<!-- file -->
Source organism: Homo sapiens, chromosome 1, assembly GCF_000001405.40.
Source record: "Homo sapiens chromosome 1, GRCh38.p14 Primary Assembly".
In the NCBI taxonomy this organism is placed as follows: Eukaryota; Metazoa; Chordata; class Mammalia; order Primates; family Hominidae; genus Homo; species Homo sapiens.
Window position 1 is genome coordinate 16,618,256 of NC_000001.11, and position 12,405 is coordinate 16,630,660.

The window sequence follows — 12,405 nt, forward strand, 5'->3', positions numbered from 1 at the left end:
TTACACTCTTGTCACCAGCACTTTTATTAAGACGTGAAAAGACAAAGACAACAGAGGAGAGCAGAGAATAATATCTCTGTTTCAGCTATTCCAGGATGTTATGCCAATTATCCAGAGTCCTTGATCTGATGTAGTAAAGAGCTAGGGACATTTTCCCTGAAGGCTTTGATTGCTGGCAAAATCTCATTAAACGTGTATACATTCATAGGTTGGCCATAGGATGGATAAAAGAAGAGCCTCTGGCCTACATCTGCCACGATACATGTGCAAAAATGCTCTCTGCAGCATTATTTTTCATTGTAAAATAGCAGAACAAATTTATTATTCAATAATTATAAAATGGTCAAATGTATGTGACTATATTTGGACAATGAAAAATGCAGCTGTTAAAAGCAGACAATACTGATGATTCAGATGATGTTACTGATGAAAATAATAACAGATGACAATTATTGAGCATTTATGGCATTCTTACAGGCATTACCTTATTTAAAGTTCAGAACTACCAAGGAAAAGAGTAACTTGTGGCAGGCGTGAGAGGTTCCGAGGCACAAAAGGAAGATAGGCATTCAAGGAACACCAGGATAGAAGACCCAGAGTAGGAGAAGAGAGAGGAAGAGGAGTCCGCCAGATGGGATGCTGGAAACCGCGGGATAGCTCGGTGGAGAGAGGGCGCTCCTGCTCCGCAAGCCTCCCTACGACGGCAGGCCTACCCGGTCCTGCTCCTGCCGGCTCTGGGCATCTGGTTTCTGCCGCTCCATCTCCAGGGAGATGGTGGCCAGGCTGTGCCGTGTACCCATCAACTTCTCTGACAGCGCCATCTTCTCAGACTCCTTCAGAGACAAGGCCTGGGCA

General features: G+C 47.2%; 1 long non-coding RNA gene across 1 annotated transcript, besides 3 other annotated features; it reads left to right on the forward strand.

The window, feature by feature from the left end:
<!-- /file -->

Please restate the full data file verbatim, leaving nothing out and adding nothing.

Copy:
Source organism: Homo sapiens, chromosome 1, assembly GCF_000001405.40.
Source record: "Homo sapiens chromosome 1, GRCh38.p14 Primary Assembly".
In the NCBI taxonomy this organism is placed as follows: Eukaryota; Metazoa; Chordata; class Mammalia; order Primates; family Hominidae; genus Homo; species Homo sapiens.
Window position 1 is genome coordinate 16,618,256 of NC_000001.11, and position 12,405 is coordinate 16,630,660.

The window sequence follows — 12,405 nt, forward strand, 5'->3', positions numbered from 1 at the left end:
TTACACTCTTGTCACCAGCACTTTTATTAAGACGTGAAAAGACAAAGACAACAGAGGAGAGCAGAGAATAATATCTCTGTTTCAGCTATTCCAGGATGTTATGCCAATTATCCAGAGTCCTTGATCTGATGTAGTAAAGAGCTAGGGACATTTTCCCTGAAGGCTTTGATTGCTGGCAAAATCTCATTAAACGTGTATACATTCATAGGTTGGCCATAGGATGGATAAAAGAAGAGCCTCTGGCCTACATCTGCCACGATACATGTGCAAAAATGCTCTCTGCAGCATTATTTTTCATTGTAAAATAGCAGAACAAATTTATTATTCAATAATTATAAAATGGTCAAATGTATGTGACTATATTTGGACAATGAAAAATGCAGCTGTTAAAAGCAGACAATACTGATGATTCAGATGATGTTACTGATGAAAATAATAACAGATGACAATTATTGAGCATTTATGGCATTCTTACAGGCATTACCTTATTTAAAGTTCAGAACTACCAAGGAAAAGAGTAACTTGTGGCAGGCGTGAGAGGTTCCGAGGCACAAAAGGAAGATAGGCATTCAAGGAACACCAGGATAGAAGACCCAGAGTAGGAGAAGAGAGAGGAAGAGGAGTCCGCCAGATGGGATGCTGGAAACCGCGGGATAGCTCGGTGGAGAGAGGGCGCTCCTGCTCCGCAAGCCTCCCTACGACGGCAGGCCTACCCGGTCCTGCTCCTGCCGGCTCTGGGCATCTGGTTTCTGCCGCTCCATCTCCAGGGAGATGGTGGCCAGGCTGTGCCGTGTACCCATCAACTTCTCTGACAGCGCCATCTTCTCAGACTCCTTCAGAGACAAGGCCTGGGCA

General features: G+C 47.2%; 1 long non-coding RNA gene across 1 annotated transcript, besides 3 other annotated features; it reads left to right on the forward strand.

The window, feature by feature from the left end: